HILLSBOROUGH, NJ - Marissa Marton is the 5th grade Literacy and Social Studies teacher at Auten Road Intermediate School, but spent the previous six years as the school’s art teacher.
Her favorite color? Blue. As in “Big Blue.” As in New York Football Giants. That blue.
“I’m a huge Giants fan,” she said.
That’s how Giants running back Rashad Jennings wound up visiting Marton and her students earlier this week.
A graduate of Bridgewater-Raritan High School, her relationship with Jennings and his Rashad Jennings Foundation started through chats on Instagram, where she first learned of the RJF Reading Challenge, designed to ignite students with a passion for reading and literacy through offering incentives for their efforts.
The Reading Challenge seemed to be the perfect fit for the school and their new Literacy teacher.
Marton traveled to New York City last year to learn more about the foundation, and soon became the Reading Challenge coordinator for New Jersey. The foundation works with schools in New Jersey, New York, Virginia and Florida.
The Reading Challenge program has one major goal: to get students excited about reading. While many schools have reading initiatives, the RJF Reading Challenge incentives are unique.
During the month of the challenge, students read as many books as they can. The books that are read must be on the student’s Lexile Level or approved by the student’s teacher.
After the student reads the book, they take a computer-based or teacher-created assessment of the content. When the student passes with an 80 percent or better, they are automatically entered into a drawing to win prizes like NFL game tickets, signed merchandise and memorabilia from professional athletes, locker room tours, a SKYPE session with Jennings and other athletes, gift cards, pizza parties and more.
With the help of all ARIS Grade 5 literacy teachers, the challenge was a huge success. Grade 5 students read over 750 books.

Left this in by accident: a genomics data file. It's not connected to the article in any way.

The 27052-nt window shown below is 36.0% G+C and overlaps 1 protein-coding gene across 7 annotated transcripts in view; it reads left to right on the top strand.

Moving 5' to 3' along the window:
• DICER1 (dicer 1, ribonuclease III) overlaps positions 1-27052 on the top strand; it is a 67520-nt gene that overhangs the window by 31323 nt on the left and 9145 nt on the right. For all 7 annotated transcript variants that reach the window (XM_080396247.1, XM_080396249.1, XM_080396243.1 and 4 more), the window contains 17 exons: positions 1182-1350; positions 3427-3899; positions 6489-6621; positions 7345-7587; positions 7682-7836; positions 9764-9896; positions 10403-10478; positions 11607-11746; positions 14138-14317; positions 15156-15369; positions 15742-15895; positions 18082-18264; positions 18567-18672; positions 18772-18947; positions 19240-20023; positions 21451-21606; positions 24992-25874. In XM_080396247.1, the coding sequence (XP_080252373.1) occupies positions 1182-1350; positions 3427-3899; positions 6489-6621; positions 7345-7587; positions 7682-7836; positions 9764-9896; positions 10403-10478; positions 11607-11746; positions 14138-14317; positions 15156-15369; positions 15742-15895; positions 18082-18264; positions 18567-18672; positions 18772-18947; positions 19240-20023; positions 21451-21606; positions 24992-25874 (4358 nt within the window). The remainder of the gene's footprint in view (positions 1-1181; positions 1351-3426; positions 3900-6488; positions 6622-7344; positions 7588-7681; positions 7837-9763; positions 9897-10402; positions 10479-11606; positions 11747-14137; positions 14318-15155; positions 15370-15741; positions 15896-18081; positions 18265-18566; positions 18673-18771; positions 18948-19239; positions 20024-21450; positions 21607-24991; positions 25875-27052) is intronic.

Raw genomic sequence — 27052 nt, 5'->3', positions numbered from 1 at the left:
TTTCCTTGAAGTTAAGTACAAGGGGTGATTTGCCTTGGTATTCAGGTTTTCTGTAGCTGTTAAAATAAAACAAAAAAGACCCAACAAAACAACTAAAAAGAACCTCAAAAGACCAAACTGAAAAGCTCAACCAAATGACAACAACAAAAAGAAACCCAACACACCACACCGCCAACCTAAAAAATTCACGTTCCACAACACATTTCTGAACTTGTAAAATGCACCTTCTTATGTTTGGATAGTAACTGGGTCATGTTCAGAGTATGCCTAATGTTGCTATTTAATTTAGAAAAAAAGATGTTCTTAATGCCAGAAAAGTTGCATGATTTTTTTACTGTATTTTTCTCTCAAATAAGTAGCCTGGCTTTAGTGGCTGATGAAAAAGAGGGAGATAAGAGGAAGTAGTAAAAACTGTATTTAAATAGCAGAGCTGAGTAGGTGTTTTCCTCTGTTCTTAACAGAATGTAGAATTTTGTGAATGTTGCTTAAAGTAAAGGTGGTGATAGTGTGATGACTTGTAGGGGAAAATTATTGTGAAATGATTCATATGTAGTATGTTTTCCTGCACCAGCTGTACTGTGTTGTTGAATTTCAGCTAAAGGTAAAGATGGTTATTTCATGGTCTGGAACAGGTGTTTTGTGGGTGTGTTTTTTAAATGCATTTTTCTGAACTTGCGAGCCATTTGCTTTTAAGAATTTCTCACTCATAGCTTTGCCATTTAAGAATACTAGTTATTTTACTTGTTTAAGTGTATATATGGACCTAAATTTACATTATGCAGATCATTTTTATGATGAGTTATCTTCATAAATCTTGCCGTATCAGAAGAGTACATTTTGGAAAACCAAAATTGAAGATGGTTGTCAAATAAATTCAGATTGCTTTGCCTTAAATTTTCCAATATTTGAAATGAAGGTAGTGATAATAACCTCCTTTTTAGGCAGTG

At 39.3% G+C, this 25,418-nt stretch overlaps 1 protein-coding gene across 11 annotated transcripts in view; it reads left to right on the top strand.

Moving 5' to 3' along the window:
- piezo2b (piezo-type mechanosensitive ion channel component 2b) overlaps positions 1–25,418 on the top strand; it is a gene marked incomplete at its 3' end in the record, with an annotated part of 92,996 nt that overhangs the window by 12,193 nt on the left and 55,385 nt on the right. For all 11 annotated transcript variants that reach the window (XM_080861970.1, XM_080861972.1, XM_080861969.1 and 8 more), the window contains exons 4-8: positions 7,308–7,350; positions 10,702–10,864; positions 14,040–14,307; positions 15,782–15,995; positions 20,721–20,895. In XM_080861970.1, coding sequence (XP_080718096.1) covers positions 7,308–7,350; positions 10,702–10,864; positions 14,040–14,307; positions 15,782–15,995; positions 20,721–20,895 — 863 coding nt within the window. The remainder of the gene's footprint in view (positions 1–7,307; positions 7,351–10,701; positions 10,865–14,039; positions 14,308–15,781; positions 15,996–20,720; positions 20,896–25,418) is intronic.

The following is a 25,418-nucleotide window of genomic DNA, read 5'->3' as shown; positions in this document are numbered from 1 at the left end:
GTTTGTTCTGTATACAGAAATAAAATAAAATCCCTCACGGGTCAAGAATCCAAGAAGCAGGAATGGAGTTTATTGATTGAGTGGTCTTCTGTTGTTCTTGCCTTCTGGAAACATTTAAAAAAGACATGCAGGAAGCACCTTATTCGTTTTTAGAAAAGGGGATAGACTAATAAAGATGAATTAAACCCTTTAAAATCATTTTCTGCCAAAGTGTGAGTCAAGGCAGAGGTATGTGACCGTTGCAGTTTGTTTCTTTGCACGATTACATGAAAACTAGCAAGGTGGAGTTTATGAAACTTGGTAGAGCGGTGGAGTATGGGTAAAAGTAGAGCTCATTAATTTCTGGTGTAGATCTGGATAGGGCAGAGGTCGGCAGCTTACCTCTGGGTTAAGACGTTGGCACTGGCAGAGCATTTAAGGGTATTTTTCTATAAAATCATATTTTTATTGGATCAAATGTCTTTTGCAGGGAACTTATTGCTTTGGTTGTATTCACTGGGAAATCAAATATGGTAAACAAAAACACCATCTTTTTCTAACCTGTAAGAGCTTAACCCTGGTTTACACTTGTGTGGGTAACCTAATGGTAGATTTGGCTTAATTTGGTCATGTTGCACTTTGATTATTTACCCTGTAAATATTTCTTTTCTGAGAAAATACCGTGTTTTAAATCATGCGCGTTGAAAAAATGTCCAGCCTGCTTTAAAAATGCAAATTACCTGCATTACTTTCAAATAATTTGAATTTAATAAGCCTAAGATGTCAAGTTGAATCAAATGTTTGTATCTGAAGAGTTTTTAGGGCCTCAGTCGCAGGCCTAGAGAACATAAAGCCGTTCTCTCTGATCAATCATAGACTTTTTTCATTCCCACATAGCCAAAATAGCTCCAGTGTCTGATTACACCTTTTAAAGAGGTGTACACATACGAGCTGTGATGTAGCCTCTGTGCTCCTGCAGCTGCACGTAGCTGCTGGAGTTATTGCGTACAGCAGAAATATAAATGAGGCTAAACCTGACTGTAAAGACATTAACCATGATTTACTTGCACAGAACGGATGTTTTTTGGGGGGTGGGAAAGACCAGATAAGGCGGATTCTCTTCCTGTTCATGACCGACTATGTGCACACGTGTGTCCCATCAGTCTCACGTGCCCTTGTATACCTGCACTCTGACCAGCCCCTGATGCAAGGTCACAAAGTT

“He’s been great with my students,” Marton said. “He’s been very encouraging and has written back to them on Instagram.”
Marton arranged for Jennings to visit ARIS, but did not tell the students he was coming. The students gathered for an awards assembly, excited to see who would win the football memorabilia that had been promised to the most voracious readers.
But when the NFL player walked through the door, the students responded like true-blue Giants fans do when Jennings scores a touchdown.
Jennings spoke to the students about the struggles and challenges he faced as a student.
“He had a reading disability as child, he struggled in school and spoke to the students about that,” Marton explained. “He struggled with asthma, he was an overweight kid. He talked about believing in yourself, working hard and having a positive attitude.”
After Rashad’s encouraging words, he pulled 24 students’ names from the reading entries. Students won autographed practice cleats, game worn gloves and photographs.
Afterwards, Jennings visited with Marton’s students.
“He came to class and spent 80 minutes with us; they were writing a reflection essay on their experience with Rashad,” she said. “He was asking them about their favorite books, signing autographs, he was very down to earth, very humble.
“He has a huge heart,” Marton added. “It’s obvious, you can see it, the way he interacts with the kids.”
Jennings plans to expand the reach of the foundation; his ultimate goal is to have an RJF chapter in all 50 states, with NFL players involved in each state supporting students.
Studies show that the link between academic failure and delinquency, violence and crime is welded to reading failure, according to the foundation:
- One in four children in America grow up without learning to read;
- Two-thirds of students who cannot read proficiently by the fourth grade will end up in jail or on welfare;
- 6 out of 10 households do not purchase a single book in a year;
- to determine how many prison beds will be needed in the future, some states actually base their projection on how well current elementary students are preparing on their reading tests;
- 50 percent of Americans read so poorly they are unable to perform simple tasks such as reading a cereal box or prescription drug labels;
- 44 million adults are now unable to read a simple story to their children.